I’ve crawled out of every bed I’ve ever shared with past boyfriends to go write after midnight, or wander into the yard and press my bare feet to earth. What I loved was being awake. Feeling. Connecting. But on so many occasions, the ties that bound me also reduced me. Or I contracted on my own, willingly, because I thought that’s what you were supposed to do in order to make room for someone else.

The dance was no longer unaffected; it was polite, yielding, accommodating, diminishing. It was fear. It was need. No one wanted honesty. It was an approximation of love—the best I could do, since I was just an approximation of me.

But this free woman I am? She knows how to love in ways the bound woman never could. I know me—every shadow, every facet of light, every oddity, nuance and quirk, every glorious angle and curve of my being. When I smile at you, I’m seeing your freedom, too. Even when you think you’re not free.

I don’t have to tell you everything that sucks about being alone. You already know. But there is an undercurrent of calm beneath all that longing. I glimpse it sometimes when I’m messy-haired and laughing. Or shouting at pundits on CNN with a mouth full of de-blueberried blueberry muffin, pointing with purple-stained fingers (and no one is watching with a frown meant to tell me how strange I am—a fact of which I am already highly cognizant).

That undercurrent of calm exists when I’m dancing in my living room all hip circles and twirls, feeling beautiful, with no judging eyes to tell me otherwise.

Do I think I’d be more at peace were I with someone? Maybe. Or—no—it might be a different kind of peace, if they accepted this woman I am, who’s a little bit wild, and restless and full of longing, and passion, and sadness and train tracks for bones. The woman who wants to ride horses and watch music documentaries and play drums around a fire and drink tea and be perfectly still and quiet in between everything that moves me.

More than being alone or with someone, I want to stay awake. It’s the sleepwalking that hurts the most.

It is the loneliness you feel in the arms of someone who does not know you, and does not really want to, that makes you an outsider to your own heart.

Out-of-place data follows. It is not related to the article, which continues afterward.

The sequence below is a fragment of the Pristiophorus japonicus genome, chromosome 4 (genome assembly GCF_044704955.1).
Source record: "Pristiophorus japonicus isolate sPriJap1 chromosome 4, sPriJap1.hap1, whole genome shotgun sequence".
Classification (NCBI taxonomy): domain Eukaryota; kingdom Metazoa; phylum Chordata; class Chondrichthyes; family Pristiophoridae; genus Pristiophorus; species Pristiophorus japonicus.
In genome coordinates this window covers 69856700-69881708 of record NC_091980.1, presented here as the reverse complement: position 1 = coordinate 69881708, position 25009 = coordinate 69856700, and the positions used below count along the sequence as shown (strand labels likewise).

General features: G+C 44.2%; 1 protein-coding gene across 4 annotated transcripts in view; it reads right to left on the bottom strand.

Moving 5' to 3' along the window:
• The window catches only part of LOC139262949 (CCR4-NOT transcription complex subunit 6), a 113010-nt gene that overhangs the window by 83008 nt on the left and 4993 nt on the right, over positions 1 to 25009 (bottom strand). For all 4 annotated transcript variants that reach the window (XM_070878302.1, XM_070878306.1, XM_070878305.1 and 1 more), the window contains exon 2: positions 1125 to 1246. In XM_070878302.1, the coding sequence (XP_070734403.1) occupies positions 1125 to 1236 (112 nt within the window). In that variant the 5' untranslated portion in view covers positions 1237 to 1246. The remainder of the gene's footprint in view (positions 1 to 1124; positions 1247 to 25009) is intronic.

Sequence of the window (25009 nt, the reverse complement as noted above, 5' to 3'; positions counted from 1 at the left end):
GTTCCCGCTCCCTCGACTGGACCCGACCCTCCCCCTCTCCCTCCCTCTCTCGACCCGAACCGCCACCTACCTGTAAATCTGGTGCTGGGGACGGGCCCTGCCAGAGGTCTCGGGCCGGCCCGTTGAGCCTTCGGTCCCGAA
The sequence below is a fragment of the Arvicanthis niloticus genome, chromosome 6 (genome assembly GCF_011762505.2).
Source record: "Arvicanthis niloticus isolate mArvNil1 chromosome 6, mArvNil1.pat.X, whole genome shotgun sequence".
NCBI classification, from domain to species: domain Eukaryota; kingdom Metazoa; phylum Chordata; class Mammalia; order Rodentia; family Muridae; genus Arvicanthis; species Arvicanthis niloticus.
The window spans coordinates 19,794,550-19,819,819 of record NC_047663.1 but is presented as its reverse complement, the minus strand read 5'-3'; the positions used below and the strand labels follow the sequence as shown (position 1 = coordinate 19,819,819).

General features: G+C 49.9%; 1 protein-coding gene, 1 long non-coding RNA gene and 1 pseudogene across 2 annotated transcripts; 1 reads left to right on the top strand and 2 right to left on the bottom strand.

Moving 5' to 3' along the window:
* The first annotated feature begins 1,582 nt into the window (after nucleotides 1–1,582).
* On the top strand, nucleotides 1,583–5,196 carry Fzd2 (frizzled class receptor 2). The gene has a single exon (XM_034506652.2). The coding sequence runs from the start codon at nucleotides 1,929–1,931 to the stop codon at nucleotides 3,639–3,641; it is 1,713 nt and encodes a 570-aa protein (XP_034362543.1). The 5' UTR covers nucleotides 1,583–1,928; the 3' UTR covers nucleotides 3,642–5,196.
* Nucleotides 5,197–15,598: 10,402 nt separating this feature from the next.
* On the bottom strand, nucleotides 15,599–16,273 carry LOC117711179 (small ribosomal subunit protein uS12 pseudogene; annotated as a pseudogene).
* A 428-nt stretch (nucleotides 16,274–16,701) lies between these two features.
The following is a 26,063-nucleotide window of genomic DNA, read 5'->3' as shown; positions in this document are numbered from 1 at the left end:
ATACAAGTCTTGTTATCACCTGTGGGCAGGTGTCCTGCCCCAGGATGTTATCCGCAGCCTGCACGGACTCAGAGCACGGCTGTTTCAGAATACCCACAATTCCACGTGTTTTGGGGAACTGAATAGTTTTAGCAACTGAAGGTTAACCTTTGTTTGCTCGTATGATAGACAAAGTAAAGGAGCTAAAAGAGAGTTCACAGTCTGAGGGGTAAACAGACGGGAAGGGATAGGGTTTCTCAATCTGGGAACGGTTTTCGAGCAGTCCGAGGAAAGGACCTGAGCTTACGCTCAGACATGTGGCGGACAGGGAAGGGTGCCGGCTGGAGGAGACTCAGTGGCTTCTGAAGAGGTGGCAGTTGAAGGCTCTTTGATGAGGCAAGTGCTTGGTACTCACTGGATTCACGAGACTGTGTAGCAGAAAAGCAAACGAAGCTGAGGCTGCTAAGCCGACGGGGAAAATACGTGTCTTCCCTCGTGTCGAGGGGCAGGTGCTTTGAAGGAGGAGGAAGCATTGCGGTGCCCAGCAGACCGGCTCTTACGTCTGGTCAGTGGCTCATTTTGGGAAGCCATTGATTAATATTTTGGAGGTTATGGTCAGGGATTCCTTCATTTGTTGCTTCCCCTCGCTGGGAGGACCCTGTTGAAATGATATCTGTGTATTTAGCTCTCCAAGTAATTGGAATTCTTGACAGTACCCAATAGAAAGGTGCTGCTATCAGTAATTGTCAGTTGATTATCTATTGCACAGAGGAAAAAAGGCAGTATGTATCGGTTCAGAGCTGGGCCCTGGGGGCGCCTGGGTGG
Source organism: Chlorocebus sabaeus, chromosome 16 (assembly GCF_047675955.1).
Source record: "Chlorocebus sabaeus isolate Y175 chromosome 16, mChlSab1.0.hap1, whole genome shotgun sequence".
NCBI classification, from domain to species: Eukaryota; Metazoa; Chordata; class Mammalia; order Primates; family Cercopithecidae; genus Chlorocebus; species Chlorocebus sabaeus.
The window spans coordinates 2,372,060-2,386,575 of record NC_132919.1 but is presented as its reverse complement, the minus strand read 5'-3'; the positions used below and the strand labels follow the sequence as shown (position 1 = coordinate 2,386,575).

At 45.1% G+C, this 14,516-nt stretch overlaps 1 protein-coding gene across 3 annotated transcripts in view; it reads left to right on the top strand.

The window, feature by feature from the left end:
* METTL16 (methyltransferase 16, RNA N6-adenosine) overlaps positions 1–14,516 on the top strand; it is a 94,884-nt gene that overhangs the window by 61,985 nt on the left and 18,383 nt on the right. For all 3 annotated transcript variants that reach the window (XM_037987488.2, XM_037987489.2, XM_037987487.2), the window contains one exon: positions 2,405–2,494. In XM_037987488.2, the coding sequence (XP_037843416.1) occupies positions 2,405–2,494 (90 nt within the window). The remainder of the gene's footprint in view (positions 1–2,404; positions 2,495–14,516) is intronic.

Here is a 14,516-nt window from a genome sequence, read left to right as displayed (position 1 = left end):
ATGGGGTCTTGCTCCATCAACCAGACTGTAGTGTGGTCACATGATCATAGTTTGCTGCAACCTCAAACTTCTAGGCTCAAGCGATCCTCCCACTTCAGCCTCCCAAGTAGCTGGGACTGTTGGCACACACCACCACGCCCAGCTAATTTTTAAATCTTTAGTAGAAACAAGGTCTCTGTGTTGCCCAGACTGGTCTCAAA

But this other kind of solitude, the one in which I get to travel—hours, days, months, years—into my own being, is the road to genuine connections. If I can keep these eyes open, if I can just keep walking, I know I will meet myself, over and over. I will reach the point where, finally, I’m no longer a stranger. And that doesn’t suck.


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Assistant Editor: Renée Claude/Editor: Rachel Nussbaum

Photo: pasotraspaso/flickr




About Stephanee Killen

Stephanee Killen is a poet, entrepreneur, and the author of Buddha Breaking Up: A Guide to Healing from Heartache and Liberating Your Awesomeness. In her spare time, she plays percussion, dances on her coffee table, and shares poems about the meaning of life with her very smart dog. Visit Stephanee online here, on Facebook or on Twitter.


34 Responses to “What Doesn’t Suck About Being Alone. ~ Stephanee Killen”

  1. Mariana says:

    Beautifully written!

  2. choosetobloom says:

    I was very inspired by this piece, it inspired me to fully dive into my alone time last night, crank the tunes, create, play "dress up" and unleash my inner self. Thanks so much.

  3. Deborah Holskey says:

    Enjoy your articles….thank you

  4. I'm so happy to hear that! 🙂

  5. kate says:

    I totally get it!!

  6. Noyana says:

    That was beautiful.You express so many things that I feel — the loneliness of being with someone who doesn't really know me — and you say it far more eloquently than I ever could. Thank you.

  7. Isaac says:

    Wow, I just bought her book and it is awesome so far!